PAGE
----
Merrill Lynch Lawsuits. Evidence of the double dealings and unscrupulous behavior of Merrill Lynch's stock analysts continues to rise to the surface. Recently a state investigation of their company revealed that "crap",'"junk," "disaster" and "dog" were words which their stock analysts used regularly to privately disparage stocks they were recommending to their clients. The language appeared in subpoenaed emails which were presented as evidence along with 100,000 pages of documents showing that Merrill Lynch Analysts were encouraged to give favorable stock recommendations in order to help their company obtain investment banking deals.
The company refused to admit misconduct, paid a nominal fine of $100 million (their approximate earnings for a single day) and in spite of the investigations continue to see business soar. The company reported second-quarter net earnings for 2002 17% higher than the 2001 second quarter and in the first half of 2002, their Private Client business sector earned 32% more before taxes than in the same period in 2001. During the same time pre-tax profit margin for this period was 13.3%, substantially better than the 8.9% reported for the first half of last year. Also, the company's retail stock brokerage sector, pre-tax earnings were 25% higher than in the first half of 2001 and the company's retail stock brokerage sector, pre-tax earnings were 25% higher than in the first half of 2001.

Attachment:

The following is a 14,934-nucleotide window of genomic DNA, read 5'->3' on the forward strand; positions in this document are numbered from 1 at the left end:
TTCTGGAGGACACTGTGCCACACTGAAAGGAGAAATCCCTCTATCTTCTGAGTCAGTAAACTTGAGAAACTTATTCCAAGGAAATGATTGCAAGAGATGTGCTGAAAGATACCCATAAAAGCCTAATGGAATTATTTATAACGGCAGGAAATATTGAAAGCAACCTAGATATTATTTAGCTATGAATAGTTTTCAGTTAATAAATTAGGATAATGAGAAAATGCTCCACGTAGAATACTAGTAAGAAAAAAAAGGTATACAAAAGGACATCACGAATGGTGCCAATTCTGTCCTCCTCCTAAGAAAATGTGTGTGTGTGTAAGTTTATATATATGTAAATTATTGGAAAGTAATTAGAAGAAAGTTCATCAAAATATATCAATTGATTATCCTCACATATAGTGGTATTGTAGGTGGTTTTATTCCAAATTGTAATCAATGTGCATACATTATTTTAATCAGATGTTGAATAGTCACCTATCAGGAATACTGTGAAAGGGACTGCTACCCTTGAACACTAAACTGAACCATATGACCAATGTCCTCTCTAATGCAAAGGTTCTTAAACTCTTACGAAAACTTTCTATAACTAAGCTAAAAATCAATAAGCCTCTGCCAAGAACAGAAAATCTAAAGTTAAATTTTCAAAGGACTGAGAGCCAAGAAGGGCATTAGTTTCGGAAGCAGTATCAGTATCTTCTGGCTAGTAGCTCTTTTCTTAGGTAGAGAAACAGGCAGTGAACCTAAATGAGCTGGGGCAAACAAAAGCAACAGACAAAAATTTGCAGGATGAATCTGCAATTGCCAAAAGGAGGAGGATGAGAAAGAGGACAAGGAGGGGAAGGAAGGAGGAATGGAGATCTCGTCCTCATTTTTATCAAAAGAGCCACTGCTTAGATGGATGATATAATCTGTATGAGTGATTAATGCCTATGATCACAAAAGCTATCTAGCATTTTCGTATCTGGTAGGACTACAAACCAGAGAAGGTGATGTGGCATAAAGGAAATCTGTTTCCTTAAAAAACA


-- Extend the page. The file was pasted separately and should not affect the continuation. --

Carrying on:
Meanwhile, the portfolios of their clients continue to reflect the declining market.
People who lost money on bad investments with Merrill Lynch may still have reason to be optimistic. Perhaps, the most significant aspect of the state settlement was a ruling that allows for further investigation of Merrill Lynch. Since this ruling, the SEC (Securities and Exchange Commission) has launched its own probe into analyst behavior on Wall Street, numerous private lawsuits have been filed and the Justice Department has also expressed an interest in joining investigations. Many of the private suits target former internet analyst Henry Blodget, who in July of 2001 was shown to have recommended Infospace stock to an investor despite evidence that he believed the stock to be a loser. The investor was awarded 400,000 dollars in the case and many in the legal community view it as setting a strong precedent for future settlements.
In a statement issued to the press, New York State General Attorney Eliot Spitzer.
said that money lost due to bad investments has a much greater chance of being recovered through private litigation. Clients who have purchased shares in any of the following stocks through Merrill Lynch may have a potential claim.
Aether Systems, Amazon.com, America Online, Ariba, Barnes and Noble, CMGI, Doubleclick, EBAY, Etoys, Excite@Home, Exodus, Global Crossings, Goto.com, Homestore, I-Village, Infospace, Inktomi ,Interliant, Internet Capital Group, Lifeminders, Lycos, My Points, Openwave Systems, Pets.com, Priceline,Quokka, Real Networks, Vertical Net, Yahoo, 24/7 Media.
If you have experienced losses with Merill Lynch contact us to review your legal options.
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